Anti-telomere antibodies in systemic lupus erythematosus (SLE): a comparison with five antinuclear antibody assays in 430 patients with SLE and other rheumatic diseases
- 1Department of Virology, Helsinki University Central Hospital (HUCH) Laboratory Diagnostics, Helsinki, Finland
- 2HUCH Laboratory Diagnostics, Helsinki, Finland
- 3Department of Medical Genetics, Helsinki University, Helsinki, Finland
- 4Department of Internal Medicine, Peijas Hospital, HUCH, Vantaa, Finland
- Correspondence to:
Dr H Julkunen
Peijas Hospital, 01400 Vantaa, Finland;
- Accepted 19 December 2003
Objective: To investigate the prevalence and diagnostic significance of antibodies against telomeric DNA in systemic lupus erythematosus (SLE) and other autoimmune rheumatic diseases, and to make comparisons with five conventional anti-DNA or anti-nuclear antibody (ANA) assays.
Methods: Antibodies to telomeres, which are highly repetitive sequences of DNA (TTAGGG/CCCTAA) at the end of eukaryotic chromosomes, were measured by an enzyme linked immunosorbent assay (ELISA) in 305 patients with SLE and 125 patients with other autoimmune rheumatic diseases (78 rheumatoid arthritis, 32 primary Sjögren’s syndrome, eight mixed connective tissue disease, seven miscellaneous rheumatic diseases). Other assays used were two commercial ELISA assays for anti-dsDNA using calf thymus as antigen, Crithidialuciliae immunofluorescence, and radioimmunoassay (RIA) for anti-dsDNA and immunofluorescence using Hep-2 cells for ANA.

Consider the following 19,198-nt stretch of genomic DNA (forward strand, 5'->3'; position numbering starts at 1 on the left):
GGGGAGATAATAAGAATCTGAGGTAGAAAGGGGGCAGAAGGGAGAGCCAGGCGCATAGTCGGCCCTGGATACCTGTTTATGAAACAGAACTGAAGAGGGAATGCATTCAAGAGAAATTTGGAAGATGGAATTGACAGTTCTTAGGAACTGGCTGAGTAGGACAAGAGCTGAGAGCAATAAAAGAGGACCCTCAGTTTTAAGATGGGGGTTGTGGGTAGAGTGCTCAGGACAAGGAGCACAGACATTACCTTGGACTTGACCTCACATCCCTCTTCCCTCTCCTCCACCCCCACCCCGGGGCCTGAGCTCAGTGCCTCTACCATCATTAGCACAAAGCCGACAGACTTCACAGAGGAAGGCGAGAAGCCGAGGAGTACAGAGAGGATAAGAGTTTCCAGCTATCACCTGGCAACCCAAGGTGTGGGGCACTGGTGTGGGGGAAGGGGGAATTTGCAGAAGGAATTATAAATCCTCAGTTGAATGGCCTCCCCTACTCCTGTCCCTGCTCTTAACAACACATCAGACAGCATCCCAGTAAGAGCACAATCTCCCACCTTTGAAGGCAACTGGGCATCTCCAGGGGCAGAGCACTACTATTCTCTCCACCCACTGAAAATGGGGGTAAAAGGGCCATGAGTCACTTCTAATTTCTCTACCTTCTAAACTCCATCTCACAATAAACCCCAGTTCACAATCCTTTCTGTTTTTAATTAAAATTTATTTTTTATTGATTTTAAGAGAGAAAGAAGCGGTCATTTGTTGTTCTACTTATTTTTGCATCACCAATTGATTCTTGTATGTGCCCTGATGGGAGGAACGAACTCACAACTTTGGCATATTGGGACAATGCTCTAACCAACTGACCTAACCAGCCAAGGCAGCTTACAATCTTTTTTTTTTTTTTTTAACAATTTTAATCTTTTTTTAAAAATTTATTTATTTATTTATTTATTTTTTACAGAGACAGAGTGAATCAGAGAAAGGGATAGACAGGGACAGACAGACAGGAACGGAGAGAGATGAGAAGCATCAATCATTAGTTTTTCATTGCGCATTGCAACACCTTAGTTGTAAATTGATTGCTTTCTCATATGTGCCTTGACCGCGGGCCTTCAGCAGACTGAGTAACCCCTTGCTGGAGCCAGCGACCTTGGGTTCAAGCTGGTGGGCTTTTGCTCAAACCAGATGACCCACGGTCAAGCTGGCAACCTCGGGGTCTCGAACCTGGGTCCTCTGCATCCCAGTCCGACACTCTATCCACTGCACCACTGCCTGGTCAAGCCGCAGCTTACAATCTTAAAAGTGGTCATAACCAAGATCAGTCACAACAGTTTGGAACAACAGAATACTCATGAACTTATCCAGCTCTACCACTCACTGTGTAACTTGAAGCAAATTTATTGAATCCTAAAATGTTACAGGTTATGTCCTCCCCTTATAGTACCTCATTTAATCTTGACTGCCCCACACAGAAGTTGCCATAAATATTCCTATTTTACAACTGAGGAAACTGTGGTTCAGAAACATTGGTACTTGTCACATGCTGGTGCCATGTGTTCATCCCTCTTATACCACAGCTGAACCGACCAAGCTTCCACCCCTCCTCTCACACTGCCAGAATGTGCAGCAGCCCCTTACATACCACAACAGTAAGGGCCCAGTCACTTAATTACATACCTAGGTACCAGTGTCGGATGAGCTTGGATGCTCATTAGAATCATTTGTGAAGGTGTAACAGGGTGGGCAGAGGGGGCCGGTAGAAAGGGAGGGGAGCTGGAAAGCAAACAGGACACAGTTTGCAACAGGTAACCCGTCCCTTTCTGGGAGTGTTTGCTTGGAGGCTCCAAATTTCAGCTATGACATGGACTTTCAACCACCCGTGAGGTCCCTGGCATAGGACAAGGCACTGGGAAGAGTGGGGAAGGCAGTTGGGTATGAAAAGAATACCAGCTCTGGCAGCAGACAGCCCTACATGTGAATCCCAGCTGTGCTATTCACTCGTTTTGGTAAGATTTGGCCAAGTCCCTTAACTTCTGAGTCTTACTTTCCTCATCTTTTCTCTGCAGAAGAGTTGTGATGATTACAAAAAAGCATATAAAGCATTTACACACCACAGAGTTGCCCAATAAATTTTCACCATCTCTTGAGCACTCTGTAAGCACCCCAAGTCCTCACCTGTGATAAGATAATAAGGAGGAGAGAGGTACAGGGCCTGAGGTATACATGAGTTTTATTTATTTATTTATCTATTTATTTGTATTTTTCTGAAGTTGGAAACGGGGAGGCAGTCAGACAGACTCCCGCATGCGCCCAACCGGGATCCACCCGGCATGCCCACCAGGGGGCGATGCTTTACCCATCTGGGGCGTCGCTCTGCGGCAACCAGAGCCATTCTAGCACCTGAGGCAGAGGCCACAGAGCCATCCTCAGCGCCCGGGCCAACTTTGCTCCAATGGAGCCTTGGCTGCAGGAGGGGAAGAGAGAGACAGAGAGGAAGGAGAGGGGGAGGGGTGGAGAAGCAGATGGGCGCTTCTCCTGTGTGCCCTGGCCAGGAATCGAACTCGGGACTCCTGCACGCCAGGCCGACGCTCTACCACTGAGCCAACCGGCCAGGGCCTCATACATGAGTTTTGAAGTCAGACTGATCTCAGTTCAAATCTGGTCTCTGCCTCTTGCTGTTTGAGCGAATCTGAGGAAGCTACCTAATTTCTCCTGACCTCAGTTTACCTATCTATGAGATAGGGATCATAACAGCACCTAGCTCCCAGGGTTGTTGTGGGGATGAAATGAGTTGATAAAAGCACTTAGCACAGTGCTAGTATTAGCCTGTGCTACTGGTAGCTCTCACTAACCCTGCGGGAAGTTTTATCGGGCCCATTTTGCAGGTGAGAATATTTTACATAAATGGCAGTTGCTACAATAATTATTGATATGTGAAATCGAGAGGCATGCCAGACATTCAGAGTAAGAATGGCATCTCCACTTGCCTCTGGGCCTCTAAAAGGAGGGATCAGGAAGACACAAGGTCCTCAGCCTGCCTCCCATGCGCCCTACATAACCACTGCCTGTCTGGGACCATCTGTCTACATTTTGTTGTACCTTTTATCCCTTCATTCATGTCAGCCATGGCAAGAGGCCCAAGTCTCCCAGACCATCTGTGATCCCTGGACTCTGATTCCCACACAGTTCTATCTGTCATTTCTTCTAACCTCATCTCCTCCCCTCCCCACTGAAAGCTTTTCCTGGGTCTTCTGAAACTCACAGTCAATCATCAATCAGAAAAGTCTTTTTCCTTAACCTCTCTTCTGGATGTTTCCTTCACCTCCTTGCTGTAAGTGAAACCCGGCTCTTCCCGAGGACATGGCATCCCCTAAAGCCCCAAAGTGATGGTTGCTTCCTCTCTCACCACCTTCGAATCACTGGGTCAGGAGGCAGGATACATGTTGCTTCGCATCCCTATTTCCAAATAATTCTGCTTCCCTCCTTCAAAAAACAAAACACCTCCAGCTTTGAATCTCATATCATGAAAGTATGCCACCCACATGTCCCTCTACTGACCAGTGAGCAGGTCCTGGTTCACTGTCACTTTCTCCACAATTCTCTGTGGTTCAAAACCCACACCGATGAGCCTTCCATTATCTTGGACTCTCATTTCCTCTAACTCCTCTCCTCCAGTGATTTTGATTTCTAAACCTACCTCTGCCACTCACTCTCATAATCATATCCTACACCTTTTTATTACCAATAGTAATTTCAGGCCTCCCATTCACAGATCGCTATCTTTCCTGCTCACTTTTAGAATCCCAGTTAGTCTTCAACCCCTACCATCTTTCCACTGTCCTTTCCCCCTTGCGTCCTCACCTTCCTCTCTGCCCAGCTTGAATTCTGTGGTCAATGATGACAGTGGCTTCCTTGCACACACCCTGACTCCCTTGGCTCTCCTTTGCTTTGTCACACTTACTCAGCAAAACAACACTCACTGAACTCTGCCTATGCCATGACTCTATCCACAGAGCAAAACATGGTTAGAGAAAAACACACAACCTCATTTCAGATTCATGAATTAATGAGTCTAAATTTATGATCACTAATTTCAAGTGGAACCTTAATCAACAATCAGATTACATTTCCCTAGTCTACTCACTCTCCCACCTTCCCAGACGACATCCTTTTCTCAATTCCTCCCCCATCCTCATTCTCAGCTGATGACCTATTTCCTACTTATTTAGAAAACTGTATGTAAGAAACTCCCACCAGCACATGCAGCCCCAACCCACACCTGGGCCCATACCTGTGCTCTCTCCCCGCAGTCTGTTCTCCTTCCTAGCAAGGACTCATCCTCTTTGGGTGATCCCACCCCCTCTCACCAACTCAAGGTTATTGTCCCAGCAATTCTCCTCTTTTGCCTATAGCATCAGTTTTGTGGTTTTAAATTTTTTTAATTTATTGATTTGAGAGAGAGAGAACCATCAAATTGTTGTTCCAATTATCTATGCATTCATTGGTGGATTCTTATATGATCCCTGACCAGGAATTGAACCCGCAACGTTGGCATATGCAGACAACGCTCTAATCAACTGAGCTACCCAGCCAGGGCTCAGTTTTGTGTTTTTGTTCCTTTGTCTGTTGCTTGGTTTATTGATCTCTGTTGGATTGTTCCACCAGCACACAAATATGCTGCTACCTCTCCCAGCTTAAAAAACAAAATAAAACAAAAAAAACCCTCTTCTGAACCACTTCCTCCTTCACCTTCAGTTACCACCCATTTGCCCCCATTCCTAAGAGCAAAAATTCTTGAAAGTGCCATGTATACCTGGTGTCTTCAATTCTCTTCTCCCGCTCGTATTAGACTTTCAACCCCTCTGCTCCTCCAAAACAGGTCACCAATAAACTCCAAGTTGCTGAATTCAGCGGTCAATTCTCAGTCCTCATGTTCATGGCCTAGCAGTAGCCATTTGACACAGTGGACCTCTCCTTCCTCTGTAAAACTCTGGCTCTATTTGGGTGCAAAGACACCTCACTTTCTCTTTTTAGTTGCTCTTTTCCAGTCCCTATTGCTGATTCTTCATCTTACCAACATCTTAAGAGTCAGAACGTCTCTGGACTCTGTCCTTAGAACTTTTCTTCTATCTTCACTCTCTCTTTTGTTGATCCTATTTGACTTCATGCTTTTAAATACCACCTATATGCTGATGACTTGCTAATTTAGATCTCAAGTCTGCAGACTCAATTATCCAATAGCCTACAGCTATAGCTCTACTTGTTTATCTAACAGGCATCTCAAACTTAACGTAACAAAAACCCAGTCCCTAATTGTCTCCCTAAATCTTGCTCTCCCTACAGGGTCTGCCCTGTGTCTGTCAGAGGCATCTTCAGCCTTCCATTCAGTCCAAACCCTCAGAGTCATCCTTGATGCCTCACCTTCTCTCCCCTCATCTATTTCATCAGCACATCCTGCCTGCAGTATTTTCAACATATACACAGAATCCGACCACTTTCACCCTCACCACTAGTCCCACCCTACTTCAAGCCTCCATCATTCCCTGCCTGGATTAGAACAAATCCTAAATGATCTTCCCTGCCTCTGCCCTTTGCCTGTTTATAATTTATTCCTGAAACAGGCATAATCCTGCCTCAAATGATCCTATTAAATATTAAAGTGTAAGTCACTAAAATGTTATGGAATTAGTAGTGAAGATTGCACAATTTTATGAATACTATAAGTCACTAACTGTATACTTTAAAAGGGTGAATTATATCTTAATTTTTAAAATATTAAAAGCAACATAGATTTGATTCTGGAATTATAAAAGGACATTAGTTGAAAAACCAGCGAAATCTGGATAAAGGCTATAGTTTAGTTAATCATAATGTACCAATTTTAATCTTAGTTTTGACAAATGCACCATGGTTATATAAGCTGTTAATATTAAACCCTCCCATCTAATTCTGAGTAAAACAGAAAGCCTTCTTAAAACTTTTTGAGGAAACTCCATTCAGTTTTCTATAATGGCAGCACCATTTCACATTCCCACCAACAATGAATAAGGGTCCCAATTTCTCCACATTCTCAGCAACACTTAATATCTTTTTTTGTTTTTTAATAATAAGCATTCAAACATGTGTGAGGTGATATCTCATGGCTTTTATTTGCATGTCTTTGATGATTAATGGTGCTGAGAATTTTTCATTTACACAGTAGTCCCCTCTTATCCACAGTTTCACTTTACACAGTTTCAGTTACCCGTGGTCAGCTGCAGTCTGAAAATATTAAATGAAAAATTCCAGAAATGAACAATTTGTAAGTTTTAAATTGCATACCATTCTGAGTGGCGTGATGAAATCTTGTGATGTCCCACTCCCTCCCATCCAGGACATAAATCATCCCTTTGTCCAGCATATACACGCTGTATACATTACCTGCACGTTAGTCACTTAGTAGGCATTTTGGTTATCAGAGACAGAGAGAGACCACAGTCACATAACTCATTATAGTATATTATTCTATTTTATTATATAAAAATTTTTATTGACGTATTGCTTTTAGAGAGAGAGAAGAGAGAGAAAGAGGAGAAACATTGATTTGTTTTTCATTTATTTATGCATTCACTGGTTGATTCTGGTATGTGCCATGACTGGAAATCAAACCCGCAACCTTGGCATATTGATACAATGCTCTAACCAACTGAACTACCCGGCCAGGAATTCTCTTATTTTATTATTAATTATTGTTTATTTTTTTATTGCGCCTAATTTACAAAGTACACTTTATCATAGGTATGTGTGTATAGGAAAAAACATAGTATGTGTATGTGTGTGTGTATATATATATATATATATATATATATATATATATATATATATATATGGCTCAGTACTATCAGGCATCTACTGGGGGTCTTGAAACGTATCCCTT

Results: The prevalence of anti-telomere in SLE was 60%, v 5% in rheumatoid arthritis and 18% in other autoimmune rheumatic diseases. Specificity of anti-telomere for SLE was 91%; positive and negative predictive values were 95% and 46%, respectively. For anti-dsDNA by two ELISA assays using calf thymus as antigen, sensitivities were 69% and 29% and specificities 66% and 96%, respectively. Other anti-dsDNA assays had low sensitivities (RIA 43%, Crithidia immunofluorescence 13%). The association of anti-telomere with a history of nephritis in patients with SLE was stronger (p = 0.005) than by any other assay (p = 0.006–0.999). The correlations between the different assays were good (p<0.001 for all comparisons).
Conclusions: The new ELISA for anti-telomere antibodies using standardised human dsDNA as antigen is a sensitive and highly specific test for SLE.
- ACR, American College of Rheumatology
- ANA, anti-nuclear antibody
- anti-dsDNA, anti-double-stranded DNA
- MCTD, mixed connective tissue disease
- SLE, systemic lupus erythematosus